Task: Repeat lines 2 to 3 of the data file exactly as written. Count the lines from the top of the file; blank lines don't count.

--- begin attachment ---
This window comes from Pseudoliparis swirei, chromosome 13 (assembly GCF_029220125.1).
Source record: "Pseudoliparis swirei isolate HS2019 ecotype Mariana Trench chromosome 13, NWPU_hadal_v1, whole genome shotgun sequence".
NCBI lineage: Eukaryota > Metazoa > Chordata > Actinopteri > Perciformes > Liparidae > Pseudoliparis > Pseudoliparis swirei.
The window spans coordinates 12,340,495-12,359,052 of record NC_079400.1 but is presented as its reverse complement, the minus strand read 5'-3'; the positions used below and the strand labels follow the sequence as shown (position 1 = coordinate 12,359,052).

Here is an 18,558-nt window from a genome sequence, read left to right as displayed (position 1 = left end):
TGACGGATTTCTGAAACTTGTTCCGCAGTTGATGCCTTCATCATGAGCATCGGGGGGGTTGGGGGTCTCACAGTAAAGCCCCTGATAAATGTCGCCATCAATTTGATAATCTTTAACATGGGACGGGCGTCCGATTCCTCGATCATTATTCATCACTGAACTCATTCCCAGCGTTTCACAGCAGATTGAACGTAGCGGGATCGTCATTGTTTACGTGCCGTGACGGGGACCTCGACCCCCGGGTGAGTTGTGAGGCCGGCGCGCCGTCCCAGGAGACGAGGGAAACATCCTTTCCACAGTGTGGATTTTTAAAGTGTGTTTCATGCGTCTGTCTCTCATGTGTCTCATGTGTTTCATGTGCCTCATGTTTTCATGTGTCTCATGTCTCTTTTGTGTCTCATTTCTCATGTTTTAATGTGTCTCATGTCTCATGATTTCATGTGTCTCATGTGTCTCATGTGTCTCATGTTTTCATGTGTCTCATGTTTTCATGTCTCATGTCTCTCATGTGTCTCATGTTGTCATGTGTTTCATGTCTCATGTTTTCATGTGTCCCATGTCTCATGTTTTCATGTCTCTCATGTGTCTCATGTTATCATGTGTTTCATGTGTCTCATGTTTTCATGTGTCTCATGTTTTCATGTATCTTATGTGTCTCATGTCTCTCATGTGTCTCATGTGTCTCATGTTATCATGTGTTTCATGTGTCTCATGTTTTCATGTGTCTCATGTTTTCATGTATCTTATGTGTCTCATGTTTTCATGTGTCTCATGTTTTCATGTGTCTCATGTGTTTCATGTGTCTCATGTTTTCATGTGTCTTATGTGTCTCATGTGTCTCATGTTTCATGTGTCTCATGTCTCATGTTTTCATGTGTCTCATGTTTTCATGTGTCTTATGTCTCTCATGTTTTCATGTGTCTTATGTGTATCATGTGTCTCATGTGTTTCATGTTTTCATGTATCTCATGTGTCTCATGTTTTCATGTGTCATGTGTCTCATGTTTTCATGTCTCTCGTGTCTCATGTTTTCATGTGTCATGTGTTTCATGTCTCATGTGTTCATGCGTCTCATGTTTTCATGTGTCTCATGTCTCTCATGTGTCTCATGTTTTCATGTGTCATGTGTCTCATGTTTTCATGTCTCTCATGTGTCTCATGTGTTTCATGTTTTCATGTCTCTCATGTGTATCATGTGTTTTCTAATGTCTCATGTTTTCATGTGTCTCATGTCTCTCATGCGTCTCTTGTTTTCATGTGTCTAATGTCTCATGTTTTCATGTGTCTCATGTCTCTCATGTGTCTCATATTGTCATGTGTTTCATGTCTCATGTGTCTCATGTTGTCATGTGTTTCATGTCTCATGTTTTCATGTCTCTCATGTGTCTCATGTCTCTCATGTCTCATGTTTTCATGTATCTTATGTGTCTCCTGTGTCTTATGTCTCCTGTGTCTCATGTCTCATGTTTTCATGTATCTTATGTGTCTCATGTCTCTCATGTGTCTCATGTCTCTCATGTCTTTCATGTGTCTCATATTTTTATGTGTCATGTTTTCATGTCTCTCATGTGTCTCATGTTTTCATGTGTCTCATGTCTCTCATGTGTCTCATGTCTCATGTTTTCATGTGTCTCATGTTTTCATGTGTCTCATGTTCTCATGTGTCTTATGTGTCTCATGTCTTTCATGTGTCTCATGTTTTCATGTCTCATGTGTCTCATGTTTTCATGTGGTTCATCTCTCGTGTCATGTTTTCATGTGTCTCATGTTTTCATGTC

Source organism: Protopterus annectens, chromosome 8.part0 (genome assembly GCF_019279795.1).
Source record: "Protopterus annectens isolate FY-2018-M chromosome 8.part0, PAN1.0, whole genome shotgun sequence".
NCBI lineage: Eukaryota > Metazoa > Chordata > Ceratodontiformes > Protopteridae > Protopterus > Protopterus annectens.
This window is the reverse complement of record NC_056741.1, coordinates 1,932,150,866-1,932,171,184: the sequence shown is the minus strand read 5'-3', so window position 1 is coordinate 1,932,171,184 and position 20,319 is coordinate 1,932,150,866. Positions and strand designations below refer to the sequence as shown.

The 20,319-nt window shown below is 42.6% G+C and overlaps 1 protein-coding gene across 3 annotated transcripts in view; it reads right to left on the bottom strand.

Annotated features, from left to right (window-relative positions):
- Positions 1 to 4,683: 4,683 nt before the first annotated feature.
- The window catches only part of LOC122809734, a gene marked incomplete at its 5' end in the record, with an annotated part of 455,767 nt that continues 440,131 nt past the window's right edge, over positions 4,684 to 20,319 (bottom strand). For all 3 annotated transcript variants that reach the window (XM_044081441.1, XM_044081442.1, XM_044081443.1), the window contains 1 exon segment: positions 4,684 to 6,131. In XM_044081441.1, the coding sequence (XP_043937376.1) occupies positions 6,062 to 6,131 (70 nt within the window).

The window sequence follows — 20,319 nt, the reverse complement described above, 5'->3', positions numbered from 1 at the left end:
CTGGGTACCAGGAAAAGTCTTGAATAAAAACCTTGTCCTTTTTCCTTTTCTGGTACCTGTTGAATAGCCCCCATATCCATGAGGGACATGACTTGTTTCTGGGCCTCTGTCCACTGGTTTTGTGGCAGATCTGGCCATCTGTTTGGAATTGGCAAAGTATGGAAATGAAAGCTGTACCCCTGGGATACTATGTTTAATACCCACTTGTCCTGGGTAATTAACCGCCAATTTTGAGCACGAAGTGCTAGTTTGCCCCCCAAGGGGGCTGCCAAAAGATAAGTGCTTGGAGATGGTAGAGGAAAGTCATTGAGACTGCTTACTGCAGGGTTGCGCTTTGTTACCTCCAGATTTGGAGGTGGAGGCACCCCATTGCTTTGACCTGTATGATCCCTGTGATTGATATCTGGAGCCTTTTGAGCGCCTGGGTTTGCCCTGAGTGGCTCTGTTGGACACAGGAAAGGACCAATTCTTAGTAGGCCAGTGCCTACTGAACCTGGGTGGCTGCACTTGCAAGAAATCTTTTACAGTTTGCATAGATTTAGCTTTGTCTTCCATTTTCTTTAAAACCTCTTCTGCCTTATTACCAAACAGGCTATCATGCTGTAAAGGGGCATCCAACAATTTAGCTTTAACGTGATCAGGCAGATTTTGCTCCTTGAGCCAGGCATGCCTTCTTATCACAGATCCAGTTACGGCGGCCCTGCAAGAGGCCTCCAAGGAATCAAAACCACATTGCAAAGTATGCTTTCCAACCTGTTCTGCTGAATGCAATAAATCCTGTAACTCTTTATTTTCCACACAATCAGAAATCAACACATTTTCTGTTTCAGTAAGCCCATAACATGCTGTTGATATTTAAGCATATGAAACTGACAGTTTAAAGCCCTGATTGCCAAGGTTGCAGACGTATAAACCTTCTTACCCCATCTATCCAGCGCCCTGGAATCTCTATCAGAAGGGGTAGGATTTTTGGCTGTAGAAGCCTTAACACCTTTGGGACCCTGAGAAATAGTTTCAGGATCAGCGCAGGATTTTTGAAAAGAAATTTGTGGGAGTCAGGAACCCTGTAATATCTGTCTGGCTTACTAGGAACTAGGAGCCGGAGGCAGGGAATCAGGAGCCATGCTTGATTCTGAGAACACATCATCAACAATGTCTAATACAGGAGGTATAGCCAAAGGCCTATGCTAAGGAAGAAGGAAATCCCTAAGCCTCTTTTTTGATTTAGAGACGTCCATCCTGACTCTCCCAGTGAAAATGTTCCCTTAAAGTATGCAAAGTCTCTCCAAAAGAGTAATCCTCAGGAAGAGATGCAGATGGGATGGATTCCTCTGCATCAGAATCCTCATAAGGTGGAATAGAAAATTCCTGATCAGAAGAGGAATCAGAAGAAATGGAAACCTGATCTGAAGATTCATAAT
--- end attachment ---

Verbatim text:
Source record: "Pseudoliparis swirei isolate HS2019 ecotype Mariana Trench chromosome 13, NWPU_hadal_v1, whole genome shotgun sequence".
NCBI lineage: Eukaryota > Metazoa > Chordata > Actinopteri > Perciformes > Liparidae > Pseudoliparis > Pseudoliparis swirei.